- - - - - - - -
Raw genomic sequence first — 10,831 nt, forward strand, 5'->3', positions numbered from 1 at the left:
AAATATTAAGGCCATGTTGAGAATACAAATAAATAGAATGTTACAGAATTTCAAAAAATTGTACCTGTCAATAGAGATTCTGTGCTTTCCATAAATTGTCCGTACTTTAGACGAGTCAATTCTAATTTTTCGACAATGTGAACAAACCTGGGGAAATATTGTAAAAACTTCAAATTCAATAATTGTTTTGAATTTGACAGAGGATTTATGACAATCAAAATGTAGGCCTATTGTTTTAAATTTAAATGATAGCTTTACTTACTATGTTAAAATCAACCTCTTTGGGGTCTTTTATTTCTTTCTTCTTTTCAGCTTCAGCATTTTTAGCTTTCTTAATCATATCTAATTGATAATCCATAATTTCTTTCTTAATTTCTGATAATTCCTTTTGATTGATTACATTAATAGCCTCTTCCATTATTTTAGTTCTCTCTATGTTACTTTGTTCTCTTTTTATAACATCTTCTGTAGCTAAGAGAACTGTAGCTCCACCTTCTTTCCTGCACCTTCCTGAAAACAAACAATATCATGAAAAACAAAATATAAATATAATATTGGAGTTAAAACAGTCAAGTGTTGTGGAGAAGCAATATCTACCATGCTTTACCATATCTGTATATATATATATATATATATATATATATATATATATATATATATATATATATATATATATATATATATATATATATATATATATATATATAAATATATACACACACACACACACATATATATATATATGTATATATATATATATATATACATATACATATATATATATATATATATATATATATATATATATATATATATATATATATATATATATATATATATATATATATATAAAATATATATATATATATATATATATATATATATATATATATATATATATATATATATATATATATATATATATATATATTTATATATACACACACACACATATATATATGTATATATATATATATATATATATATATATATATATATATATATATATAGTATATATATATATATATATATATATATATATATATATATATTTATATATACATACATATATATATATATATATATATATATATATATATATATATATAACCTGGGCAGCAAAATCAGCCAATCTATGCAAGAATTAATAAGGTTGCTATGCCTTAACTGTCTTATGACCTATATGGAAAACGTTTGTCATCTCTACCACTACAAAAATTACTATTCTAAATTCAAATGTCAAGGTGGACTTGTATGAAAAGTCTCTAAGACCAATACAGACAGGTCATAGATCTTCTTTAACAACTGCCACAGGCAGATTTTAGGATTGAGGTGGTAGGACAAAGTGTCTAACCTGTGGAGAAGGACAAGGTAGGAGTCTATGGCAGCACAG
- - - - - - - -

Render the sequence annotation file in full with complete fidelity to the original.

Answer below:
Raw genomic sequence first — 10,831 nt, forward strand, 5'->3', positions numbered from 1 at the left:
AAATATTAAGGCCATGTTGAGAATACAAATAAATAGAATGTTACAGAATTTCAAAAAATTGTACCTGTCAATAGAGATTCTGTGCTTTCCATAAATTGTCCGTACTTTAGACGAGTCAATTCTAATTTTTCGACAATGTGAACAAACCTGGGGAAATATTGTAAAAACTTCAAATTCAATAATTGTTTTGAATTTGACAGAGGATTTATGACAATCAAAATGTAGGCCTATTGTTTTAAATTTAAATGATAGCTTTACTTACTATGTTAAAATCAACCTCTTTGGGGTCTTTTATTTCTTTCTTCTTTTCAGCTTCAGCATTTTTAGCTTTCTTAATCATATCTAATTGATAATCCATAATTTCTTTCTTAATTTCTGATAATTCCTTTTGATTGATTACATTAATAGCCTCTTCCATTATTTTAGTTCTCTCTATGTTACTTTGTTCTCTTTTTATAACATCTTCTGTAGCTAAGAGAACTGTAGCTCCACCTTCTTTCCTGCACCTTCCTGAAAACAAACAATATCATGAAAAACAAAATATAAATATAATATTGGAGTTAAAACAGTCAAGTGTTGTGGAGAAGCAATATCTACCATGCTTTACCATATCTGTATATATATATATATATATATATATATATATATATATATATATATATATATATATATATATATATATATATATATATATATATATATATATAAATATATACACACACACACACACATATATATATATATGTATATATATATATATATATACATATACATATATATATATATATATATATATATATATATATATATATATATATATATATATATATATATATATATATATATATATAAAATATATATATATATATATATATATATATATATATATATATATATATATATATATATATATATATATATATATATATATTTATATATACACACACACACATATATATATGTATATATATATATATATATATATATATATATATATATATATATATATAGTATATATATATATATATATATATATATATATATATATATATTTATATATACATACATATATATATATATATATATATATATATATATATATATATATAACCTGGGCAGCAAAATCAGCCAATCTATGCAAGAATTAATAAGGTTGCTATGCCTTAACTGTCTTATGACCTATATGGAAAACGTTTGTCATCTCTACCACTACAAAAATTACTATTCTAAATTCAAATGTCAAGGTGGACTTGTATGAAAAGTCTCTAAGACCAATACAGACAGGTCATAGATCTTCTTTAACAACTGCCACAGGCAGATTTTAGGATTGAGGTGGTAGGACAAAGTGTCTAACCTGTGGAGAAGGACAAGGTAGGAGTCTATGGCAGCACAG